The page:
A data sharing code of practice has been placed before the House of Commons in the UK that provides guidance on how organisations should manage the information they collect and use.
“The code contains practical guidance on how to share data fairly and lawfully, and how to meet your accountability obligations,” said the Information Commissioners Office, which issued the code. “It does not impose any additional barriers to data sharing, but will help you comply with your legal obligations under the UK GDPR and the Data Protection Act (DPA) 2018.”
The code was mandated under section 125 of the DPA 2018 and produced by the Information Commissioners Office.
The data sharing code of practice also recommends best practice to help business in their approach to compliance. The guidance also includes a number of case studies that illustrate key issues, such as obligations, fairness and transparency.
Companies may now need to comply with the European Union’s General Data Protection Regulation, the UK equivalent and the DPA 2018.
But the ICO also emphasised that data sharing should not just be seen as a risk. “For some organisations the perceived risks of getting it wrong – in the shape of reputational damage or enforcement action by the regulator – outweigh the benefits that can be gained from data sharing, leading to missed opportunities for innovation and improved public services,” it said.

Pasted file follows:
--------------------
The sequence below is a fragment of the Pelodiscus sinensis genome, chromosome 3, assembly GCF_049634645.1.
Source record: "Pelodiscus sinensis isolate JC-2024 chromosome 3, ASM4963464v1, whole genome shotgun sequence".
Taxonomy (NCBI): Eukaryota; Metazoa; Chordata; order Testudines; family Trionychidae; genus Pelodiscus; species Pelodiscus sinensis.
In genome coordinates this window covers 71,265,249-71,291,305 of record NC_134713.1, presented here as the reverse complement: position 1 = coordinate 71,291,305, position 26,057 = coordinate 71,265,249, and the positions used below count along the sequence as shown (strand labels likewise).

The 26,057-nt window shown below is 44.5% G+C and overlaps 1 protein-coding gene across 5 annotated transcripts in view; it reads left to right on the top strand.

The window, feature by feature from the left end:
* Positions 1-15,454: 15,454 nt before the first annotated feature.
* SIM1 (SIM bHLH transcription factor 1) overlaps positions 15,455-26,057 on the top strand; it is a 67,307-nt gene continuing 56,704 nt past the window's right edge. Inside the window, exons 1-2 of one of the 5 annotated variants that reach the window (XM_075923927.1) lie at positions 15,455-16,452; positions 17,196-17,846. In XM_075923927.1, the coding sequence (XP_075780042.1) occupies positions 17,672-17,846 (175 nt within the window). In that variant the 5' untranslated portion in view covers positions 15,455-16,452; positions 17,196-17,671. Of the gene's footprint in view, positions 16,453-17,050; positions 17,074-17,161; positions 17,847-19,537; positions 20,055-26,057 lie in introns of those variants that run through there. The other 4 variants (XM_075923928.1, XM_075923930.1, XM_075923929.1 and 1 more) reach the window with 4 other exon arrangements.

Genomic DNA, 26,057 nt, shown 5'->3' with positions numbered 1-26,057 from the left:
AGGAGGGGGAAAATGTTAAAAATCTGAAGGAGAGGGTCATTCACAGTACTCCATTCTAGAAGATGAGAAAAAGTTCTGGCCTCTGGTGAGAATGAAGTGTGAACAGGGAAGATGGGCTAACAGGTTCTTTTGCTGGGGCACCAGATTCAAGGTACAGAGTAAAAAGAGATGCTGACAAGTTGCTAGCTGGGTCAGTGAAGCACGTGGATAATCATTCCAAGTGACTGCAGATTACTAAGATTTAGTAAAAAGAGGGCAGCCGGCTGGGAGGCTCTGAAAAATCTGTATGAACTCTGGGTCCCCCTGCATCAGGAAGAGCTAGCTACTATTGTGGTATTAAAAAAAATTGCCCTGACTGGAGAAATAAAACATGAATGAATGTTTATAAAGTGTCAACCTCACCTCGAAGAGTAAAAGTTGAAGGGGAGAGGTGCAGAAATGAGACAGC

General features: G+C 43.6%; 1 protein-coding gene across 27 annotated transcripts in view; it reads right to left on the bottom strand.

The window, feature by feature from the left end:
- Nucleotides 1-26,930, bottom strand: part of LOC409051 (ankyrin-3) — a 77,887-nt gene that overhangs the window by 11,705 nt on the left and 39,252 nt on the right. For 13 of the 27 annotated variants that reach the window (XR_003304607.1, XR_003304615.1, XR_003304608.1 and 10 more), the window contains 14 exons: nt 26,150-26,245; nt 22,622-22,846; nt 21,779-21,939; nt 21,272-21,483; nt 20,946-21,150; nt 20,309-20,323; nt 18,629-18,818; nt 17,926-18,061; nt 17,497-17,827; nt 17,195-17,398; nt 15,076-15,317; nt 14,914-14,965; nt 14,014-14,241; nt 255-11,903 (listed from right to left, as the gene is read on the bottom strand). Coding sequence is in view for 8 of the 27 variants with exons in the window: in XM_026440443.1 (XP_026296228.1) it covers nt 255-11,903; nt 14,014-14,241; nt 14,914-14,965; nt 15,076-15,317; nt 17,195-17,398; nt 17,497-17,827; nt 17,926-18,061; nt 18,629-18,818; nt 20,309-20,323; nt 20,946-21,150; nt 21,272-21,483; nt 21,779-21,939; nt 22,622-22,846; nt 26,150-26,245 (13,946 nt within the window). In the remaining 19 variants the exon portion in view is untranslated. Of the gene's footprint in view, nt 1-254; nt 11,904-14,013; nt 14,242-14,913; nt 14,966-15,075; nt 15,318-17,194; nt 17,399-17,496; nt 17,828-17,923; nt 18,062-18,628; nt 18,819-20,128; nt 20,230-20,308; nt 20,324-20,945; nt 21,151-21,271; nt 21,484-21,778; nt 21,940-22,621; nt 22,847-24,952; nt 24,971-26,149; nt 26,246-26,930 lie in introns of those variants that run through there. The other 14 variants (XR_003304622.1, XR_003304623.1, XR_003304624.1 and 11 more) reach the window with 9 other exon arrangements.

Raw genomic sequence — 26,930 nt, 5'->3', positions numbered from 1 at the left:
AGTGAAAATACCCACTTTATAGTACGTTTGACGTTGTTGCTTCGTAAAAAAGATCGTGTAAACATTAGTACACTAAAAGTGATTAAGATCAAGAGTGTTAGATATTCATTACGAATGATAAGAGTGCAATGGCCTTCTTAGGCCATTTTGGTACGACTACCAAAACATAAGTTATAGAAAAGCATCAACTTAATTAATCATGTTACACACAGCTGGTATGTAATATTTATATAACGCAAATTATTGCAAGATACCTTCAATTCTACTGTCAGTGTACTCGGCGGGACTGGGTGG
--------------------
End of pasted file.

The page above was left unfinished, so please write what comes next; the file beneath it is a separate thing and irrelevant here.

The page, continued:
It said there were a number of common misconceptions about data sharing, including:
Reality: This is mistaken. Data protection law does not prevent data sharing, as long as you approach it in a fair and proportionate way. If you were able to share data lawfully under the former data protection regime, it is likely that you are able to continue to do so now. While there are some differences, the new legislation helps you to ensure you are sharing data in a way that promotes trust and transparency.
Reality: Data sharing brings significant benefits to your organisation, to individuals and to society at large. Done well, it helps government, public, social sector and commercial organisations to deliver modern, more efficient services which better meet people’s needs and make their lives easier. It can also identify people at risk, help protect them from harm and address problems before they have a significant adverse impact.
Reality: Most data sharing does not rely on consent as the lawful basis. If you cannot offer a genuine choice, consent is not appropriate. Public authorities, employers and other organisations in a position of power over individuals should avoid relying on consent unless they are confident they can demonstrate it is freely given.
Reality: You can share data in an emergency; you should do whatever is necessary and proportionate. Examples of an emergency situation are the risk of serious harm to human life, the protection of public health, or the protection of national security. Please see our section on this topic later in the code. Where possible you should plan ahead and put contingencies in place.